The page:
Edamame, okra, bitter melon, quinoa, Chinese long eggplant — all these are edible crops that you’d have had a hard time finding on the country’s store shelves 50 years ago, let alone growing in Canadian fields and greenhouses.
They’re still crops that few Canadian farmers know about, and that even fewer have considered growing.
But maybe that’s about to change.
Research into crop varieties and production systems is already underway to help speed such a change. But it will also take a change in farm thinking about whether the opportunity is big enough to justify the cost of breaking into the unknown.
The sector is still extremely small. In Ontario in 2015, for example, only 2,900 acres were planted to specialty crops, with a farm gate value of about $15.5 million.
Yet that’s enough to convince enthusiasts that “ethnocultural” crops can be successfully produced, and that they are on the cusp of becoming lucrative money-makers for growers across the country.
“Opportunities are definitely there to increase production, if growers do their homework to fill niche markets,” says Evan Elford, the new crop development specialist with the Ontario Ministry of Agriculture, Food and Rural Affairs.
Elford says that, while there has been a recent upswing in interest, specialty crops have actually been researched and investigated in Canada for 40 years.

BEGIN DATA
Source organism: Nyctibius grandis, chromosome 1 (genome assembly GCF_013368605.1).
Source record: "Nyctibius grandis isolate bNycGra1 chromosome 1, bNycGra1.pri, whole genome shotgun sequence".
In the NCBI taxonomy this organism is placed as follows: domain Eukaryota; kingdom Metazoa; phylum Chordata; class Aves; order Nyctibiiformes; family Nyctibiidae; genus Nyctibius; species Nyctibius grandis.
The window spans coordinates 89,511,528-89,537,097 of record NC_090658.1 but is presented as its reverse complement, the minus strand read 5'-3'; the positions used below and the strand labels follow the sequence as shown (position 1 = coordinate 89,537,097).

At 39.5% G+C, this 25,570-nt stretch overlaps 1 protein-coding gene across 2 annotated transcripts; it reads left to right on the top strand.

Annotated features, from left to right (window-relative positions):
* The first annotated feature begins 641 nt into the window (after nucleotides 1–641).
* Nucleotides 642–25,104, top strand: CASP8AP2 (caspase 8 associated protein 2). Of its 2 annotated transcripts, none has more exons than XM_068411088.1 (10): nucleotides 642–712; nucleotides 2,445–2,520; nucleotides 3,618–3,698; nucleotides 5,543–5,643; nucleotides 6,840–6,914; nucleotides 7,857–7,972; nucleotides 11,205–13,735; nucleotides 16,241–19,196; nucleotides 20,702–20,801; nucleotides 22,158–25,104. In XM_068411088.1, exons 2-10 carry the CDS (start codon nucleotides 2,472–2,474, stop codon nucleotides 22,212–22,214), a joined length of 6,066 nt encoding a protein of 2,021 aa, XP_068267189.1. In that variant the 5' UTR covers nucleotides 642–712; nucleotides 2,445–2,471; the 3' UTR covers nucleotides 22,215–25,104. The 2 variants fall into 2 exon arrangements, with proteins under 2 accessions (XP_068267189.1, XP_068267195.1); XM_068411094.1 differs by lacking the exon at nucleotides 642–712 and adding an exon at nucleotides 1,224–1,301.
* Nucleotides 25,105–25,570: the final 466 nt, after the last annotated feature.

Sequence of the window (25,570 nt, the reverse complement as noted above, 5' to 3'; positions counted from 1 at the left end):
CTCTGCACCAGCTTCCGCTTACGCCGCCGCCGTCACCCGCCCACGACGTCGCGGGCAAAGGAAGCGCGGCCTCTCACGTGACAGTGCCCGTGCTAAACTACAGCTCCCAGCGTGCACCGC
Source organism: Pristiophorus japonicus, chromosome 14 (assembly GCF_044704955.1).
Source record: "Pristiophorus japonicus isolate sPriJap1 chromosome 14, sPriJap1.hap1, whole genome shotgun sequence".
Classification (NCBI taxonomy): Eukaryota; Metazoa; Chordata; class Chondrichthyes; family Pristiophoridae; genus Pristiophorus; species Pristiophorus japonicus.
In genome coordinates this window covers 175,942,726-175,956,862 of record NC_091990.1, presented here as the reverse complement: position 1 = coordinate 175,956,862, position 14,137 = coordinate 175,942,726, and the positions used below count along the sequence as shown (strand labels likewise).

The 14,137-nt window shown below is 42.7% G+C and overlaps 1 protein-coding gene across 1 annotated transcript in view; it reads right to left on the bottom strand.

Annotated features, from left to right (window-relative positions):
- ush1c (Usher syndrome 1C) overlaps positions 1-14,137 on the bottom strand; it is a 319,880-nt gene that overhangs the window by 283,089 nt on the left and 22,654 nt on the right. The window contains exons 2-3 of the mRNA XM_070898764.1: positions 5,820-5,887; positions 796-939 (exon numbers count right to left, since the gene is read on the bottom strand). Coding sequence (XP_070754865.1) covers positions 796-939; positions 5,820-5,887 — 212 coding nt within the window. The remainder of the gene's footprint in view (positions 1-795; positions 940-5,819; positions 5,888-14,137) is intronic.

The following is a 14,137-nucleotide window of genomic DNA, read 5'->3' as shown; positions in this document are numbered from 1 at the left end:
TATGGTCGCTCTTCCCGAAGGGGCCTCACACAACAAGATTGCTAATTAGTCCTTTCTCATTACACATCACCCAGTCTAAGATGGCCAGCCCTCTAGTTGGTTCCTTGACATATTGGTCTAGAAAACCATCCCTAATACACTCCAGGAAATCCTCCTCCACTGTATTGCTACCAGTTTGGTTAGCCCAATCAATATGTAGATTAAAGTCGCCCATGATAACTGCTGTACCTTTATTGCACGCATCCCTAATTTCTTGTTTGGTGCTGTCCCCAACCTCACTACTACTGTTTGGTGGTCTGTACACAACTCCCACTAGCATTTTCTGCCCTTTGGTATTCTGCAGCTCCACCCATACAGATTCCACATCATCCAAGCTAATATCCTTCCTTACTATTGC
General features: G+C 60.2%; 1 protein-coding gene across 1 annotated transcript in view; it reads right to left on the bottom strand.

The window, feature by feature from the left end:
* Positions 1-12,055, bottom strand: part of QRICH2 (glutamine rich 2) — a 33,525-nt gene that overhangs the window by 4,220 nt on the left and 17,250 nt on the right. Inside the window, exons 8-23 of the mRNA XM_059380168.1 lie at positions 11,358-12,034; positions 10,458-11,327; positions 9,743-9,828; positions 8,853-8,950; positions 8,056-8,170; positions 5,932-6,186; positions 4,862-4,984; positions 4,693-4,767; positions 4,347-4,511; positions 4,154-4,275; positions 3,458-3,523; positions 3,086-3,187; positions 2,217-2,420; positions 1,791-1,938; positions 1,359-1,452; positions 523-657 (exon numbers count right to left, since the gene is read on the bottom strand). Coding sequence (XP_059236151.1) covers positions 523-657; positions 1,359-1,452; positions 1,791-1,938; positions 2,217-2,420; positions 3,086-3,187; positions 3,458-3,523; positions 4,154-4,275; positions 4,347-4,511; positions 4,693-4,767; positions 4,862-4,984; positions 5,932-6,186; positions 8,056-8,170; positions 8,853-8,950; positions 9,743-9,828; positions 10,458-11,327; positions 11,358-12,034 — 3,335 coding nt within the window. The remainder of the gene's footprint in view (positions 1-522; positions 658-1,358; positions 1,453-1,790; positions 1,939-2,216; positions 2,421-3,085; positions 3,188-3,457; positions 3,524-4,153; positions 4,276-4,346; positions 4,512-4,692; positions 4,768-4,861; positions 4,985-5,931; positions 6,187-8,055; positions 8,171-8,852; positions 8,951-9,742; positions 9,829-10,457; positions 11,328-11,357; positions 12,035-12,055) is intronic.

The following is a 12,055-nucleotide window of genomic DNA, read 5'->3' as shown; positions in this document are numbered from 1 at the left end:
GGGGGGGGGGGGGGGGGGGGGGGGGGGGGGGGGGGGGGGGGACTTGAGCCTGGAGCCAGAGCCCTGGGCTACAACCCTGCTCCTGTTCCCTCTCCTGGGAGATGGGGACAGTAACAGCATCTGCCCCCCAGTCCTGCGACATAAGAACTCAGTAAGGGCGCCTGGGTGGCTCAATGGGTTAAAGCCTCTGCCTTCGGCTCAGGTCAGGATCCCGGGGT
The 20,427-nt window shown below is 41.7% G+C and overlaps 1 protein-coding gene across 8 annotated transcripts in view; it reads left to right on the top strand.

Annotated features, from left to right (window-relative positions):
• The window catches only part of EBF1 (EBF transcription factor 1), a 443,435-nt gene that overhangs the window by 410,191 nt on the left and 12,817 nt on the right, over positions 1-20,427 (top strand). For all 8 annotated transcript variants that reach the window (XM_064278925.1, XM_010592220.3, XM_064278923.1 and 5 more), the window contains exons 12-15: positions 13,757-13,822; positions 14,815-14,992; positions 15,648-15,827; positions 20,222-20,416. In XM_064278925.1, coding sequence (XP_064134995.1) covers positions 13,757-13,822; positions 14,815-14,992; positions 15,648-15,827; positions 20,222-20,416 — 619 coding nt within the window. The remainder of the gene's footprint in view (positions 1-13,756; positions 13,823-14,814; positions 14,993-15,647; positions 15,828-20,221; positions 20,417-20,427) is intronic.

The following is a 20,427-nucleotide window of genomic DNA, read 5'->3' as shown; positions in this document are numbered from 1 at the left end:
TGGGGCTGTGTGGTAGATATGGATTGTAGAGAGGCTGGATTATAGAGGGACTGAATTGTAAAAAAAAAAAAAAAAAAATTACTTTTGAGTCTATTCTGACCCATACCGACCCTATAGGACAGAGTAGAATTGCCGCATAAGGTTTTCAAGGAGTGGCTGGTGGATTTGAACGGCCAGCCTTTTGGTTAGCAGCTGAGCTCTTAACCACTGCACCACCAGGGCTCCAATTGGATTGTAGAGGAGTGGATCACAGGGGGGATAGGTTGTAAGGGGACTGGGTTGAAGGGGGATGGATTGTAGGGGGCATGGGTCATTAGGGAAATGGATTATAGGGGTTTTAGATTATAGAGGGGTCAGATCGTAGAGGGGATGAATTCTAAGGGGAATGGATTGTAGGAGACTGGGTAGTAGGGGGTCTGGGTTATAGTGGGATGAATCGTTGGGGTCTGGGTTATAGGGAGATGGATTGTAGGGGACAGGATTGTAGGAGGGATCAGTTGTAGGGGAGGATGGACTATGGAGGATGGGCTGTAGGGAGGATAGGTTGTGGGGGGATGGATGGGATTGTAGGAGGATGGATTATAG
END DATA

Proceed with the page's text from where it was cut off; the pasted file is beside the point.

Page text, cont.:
“When you look at bok choy and Napa cabbage, they’ve been around for decades,” Elford says.
Such specialty crops are defined as “a broad category of niche crops not included in major grains, oilseed, industrial or horticultural crops,” Elford says. “They are considered non-traditional crops that may be new to the region, or are underutilized native species, while others are re-emerging crops previously grown in the province.”
Today, three of the most promising new-to-Canada vegetables to come from the Vineland Research and Innovation Centre are okra, Chinese long eggplant and Indian round eggplant.
The modern impetus for investigating the crops was a University of Guelph study that determined there are 800,000 Canadians of South Asian descent in the Greater Toronto Area, and they are spending as much as $33 million a month on these kinds of vegetables, almost all of which are imported.
The research strategy is to replace at least some of the imports by developing vegetable varieties that local farmers can grow in Canadian climates.
“The whole objective is to find out if these vegetables could be adapted to Ontario and Canadian conditions,” says research scientist Viliam Zvalo.